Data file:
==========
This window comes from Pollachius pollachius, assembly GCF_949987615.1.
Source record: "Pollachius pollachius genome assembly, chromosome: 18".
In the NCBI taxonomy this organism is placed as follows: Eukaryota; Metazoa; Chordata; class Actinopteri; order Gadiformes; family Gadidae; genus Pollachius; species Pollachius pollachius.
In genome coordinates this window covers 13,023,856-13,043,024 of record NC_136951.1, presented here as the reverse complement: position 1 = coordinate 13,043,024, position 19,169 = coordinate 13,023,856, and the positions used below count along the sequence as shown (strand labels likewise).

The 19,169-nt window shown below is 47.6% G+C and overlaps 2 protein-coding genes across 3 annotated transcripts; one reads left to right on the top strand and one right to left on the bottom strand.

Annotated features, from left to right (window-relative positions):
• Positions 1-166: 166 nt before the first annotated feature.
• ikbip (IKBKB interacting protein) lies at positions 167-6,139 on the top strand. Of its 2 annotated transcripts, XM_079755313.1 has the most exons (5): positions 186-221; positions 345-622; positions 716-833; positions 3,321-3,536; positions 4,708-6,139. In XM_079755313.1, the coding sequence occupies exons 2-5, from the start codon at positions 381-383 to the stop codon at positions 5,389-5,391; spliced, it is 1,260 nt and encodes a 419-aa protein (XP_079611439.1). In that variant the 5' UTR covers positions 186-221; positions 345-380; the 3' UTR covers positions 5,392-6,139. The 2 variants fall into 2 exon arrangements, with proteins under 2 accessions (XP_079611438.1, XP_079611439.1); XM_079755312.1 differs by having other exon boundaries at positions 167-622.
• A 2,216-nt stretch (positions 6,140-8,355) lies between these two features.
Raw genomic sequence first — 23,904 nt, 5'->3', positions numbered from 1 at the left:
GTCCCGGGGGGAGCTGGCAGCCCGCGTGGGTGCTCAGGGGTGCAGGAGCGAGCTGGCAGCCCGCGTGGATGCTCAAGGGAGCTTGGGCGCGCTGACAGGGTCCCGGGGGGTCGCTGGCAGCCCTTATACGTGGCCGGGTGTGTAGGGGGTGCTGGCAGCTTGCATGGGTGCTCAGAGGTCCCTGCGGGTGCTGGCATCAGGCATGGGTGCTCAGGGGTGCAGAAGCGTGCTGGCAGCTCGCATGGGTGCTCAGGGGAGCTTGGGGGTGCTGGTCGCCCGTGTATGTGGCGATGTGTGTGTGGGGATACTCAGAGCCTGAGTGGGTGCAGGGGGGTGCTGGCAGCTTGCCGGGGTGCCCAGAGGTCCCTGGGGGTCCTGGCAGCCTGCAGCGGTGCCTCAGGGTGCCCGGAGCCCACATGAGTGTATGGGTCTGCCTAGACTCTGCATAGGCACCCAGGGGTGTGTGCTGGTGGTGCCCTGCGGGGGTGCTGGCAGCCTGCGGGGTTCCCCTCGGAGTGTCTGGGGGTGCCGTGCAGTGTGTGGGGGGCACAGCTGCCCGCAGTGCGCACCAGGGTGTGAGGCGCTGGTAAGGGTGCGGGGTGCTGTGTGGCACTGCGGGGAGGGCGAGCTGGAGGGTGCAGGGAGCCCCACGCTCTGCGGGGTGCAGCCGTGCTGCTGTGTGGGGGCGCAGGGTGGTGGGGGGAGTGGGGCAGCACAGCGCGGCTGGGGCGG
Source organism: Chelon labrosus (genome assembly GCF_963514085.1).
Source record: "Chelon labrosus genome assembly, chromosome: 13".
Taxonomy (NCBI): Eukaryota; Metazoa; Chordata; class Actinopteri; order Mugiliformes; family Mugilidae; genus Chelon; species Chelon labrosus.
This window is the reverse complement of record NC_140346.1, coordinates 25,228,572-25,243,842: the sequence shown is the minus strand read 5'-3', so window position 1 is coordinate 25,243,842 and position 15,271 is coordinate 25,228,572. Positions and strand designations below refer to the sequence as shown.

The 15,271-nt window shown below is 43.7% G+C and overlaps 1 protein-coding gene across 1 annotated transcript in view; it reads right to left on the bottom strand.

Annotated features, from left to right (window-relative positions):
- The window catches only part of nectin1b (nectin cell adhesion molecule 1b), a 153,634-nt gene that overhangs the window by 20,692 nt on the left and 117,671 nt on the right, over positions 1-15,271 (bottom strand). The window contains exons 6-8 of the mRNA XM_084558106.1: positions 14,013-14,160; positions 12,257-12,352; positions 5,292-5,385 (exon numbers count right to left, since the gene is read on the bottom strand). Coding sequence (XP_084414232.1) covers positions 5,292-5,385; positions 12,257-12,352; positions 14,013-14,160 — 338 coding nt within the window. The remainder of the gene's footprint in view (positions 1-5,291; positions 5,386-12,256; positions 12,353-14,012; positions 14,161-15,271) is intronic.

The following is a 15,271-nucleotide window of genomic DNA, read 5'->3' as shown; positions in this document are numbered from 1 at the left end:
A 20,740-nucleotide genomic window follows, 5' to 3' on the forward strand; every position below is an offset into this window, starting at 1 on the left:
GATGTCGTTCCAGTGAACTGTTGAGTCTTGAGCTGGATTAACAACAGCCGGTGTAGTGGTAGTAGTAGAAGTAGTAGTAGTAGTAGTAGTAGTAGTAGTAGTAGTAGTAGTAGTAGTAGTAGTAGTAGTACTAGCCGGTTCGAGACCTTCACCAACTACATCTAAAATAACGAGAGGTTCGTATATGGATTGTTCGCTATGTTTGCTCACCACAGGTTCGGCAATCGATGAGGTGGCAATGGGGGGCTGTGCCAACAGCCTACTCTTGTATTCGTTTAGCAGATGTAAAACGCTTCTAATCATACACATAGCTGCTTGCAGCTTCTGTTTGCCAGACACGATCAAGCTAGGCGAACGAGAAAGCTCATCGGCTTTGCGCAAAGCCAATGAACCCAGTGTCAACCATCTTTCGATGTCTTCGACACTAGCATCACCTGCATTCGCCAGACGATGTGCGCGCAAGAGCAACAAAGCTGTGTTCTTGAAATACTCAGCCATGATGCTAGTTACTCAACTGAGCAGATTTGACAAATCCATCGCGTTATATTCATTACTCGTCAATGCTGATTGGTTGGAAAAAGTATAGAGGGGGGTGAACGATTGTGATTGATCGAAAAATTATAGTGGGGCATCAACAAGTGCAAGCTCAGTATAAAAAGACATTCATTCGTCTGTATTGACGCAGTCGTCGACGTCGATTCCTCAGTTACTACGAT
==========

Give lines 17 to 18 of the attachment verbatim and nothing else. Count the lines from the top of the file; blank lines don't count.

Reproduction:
Annotated features, from left to right (window-relative positions):
- The window catches only part of nectin1b (nectin cell adhesion molecule 1b), a 153,634-nt gene that overhangs the window by 20,692 nt on the left and 117,671 nt on the right, over positions 1-15,271 (bottom strand). The window contains exons 6-8 of the mRNA XM_084558106.1: positions 14,013-14,160; positions 12,257-12,352; positions 5,292-5,385 (exon numbers count right to left, since the gene is read on the bottom strand). Coding sequence (XP_084414232.1) covers positions 5,292-5,385; positions 12,257-12,352; positions 14,013-14,160 — 338 coding nt within the window. The remainder of the gene's footprint in view (positions 1-5,291; positions 5,386-12,256; positions 12,353-14,012; positions 14,161-15,271) is intronic.